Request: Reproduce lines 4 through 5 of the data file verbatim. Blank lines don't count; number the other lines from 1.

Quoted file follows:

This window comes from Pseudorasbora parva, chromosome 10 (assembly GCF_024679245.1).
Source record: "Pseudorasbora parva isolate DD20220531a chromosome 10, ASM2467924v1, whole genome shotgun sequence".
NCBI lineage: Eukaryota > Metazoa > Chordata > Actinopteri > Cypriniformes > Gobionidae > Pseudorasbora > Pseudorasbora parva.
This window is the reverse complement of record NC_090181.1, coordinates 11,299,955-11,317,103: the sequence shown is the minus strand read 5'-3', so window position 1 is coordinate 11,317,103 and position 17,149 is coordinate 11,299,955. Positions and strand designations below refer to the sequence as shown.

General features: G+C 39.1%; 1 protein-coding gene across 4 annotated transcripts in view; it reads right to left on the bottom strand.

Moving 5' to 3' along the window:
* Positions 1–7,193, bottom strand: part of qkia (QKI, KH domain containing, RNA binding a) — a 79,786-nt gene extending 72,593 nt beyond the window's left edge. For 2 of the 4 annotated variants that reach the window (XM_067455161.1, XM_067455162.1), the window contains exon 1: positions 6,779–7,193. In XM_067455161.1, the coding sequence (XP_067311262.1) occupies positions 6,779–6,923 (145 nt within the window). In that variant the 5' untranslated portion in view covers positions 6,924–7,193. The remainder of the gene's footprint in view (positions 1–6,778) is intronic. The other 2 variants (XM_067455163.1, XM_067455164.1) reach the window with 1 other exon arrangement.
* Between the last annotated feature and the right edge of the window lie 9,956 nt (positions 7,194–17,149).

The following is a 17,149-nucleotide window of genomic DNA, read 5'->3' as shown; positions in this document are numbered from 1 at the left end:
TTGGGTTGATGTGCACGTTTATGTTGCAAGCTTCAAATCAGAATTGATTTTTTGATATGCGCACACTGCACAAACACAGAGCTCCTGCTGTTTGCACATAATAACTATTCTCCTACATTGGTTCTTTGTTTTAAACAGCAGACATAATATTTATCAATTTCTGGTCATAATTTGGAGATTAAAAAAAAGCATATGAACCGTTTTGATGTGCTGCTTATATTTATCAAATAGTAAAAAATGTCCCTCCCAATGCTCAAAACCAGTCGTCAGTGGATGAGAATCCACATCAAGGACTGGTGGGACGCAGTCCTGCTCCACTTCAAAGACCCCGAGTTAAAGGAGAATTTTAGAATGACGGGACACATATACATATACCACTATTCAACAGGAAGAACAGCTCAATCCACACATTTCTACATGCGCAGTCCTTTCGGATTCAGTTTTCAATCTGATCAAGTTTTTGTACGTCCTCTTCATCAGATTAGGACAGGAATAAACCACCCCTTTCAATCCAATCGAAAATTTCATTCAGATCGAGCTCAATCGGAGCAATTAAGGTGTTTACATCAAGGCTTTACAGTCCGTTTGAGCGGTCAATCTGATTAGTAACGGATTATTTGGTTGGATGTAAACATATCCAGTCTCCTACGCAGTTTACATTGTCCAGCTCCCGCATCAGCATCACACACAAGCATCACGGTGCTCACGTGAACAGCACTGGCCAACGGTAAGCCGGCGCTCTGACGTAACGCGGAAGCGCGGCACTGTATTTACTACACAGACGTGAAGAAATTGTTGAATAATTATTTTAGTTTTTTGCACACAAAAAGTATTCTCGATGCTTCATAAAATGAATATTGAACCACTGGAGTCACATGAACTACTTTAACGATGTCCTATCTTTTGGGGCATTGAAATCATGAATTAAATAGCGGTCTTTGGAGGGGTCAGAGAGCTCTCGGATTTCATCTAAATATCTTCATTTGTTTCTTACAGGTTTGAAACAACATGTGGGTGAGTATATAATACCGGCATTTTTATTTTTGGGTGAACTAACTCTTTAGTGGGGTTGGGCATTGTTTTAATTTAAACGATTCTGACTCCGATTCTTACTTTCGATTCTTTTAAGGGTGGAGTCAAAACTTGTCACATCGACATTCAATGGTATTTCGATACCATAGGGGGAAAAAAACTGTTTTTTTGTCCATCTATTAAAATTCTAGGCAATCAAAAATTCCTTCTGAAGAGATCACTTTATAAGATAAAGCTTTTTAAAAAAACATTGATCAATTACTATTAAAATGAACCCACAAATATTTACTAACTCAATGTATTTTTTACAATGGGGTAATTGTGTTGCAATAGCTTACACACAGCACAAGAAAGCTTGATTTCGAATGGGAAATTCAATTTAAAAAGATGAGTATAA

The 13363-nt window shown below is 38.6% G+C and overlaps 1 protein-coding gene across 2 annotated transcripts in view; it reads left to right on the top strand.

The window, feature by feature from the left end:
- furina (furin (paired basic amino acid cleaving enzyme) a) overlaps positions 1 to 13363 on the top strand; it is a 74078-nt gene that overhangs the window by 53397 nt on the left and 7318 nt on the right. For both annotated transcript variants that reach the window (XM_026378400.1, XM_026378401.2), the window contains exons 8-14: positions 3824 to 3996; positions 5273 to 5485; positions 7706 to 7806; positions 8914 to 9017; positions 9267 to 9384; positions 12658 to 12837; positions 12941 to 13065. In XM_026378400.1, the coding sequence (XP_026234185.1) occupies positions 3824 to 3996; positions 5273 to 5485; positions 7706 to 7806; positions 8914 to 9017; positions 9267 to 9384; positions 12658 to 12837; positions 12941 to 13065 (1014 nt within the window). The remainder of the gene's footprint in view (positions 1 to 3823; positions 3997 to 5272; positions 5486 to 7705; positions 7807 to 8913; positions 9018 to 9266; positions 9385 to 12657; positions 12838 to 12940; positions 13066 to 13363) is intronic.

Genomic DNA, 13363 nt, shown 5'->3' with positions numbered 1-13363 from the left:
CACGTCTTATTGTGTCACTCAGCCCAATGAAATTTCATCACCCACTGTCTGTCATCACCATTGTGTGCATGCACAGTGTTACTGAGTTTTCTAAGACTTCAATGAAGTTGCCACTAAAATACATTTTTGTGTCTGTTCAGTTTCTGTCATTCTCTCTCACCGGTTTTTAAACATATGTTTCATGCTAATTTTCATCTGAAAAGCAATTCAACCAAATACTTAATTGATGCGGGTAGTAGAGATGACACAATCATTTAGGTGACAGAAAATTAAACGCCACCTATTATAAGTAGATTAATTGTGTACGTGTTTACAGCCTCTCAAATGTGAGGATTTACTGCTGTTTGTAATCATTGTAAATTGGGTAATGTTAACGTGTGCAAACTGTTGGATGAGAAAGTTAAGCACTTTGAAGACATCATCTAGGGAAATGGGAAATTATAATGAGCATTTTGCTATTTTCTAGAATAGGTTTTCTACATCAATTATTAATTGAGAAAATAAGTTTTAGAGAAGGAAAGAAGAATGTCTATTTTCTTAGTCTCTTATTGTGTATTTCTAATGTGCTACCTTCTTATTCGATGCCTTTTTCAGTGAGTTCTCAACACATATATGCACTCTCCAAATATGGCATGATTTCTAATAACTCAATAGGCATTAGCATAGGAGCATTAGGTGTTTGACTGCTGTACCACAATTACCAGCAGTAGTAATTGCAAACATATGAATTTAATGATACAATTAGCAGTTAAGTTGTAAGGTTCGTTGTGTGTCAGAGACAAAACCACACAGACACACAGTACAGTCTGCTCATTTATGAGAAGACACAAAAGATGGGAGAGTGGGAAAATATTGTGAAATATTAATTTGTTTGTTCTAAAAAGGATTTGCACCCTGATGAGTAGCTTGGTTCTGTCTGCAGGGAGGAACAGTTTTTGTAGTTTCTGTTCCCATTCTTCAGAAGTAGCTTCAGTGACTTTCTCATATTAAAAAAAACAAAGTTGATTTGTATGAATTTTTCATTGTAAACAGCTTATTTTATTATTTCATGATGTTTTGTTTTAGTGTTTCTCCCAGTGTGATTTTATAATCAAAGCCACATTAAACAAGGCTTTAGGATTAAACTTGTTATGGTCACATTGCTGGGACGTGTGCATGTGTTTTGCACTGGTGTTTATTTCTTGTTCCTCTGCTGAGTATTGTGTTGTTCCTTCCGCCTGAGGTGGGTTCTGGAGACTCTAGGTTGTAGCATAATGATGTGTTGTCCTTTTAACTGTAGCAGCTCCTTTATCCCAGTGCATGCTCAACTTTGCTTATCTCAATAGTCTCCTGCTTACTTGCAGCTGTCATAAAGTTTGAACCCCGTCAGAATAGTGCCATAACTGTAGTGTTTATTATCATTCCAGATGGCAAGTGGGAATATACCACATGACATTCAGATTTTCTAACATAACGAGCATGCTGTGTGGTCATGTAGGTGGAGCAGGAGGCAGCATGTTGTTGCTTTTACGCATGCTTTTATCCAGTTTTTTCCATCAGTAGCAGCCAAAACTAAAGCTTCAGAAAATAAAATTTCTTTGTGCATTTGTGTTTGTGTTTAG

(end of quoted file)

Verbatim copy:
This window is the reverse complement of record NC_090181.1, coordinates 11,299,955-11,317,103: the sequence shown is the minus strand read 5'-3', so window position 1 is coordinate 11,317,103 and position 17,149 is coordinate 11,299,955. Positions and strand designations below refer to the sequence as shown.

General features: G+C 39.1%; 1 protein-coding gene across 4 annotated transcripts in view; it reads right to left on the bottom strand.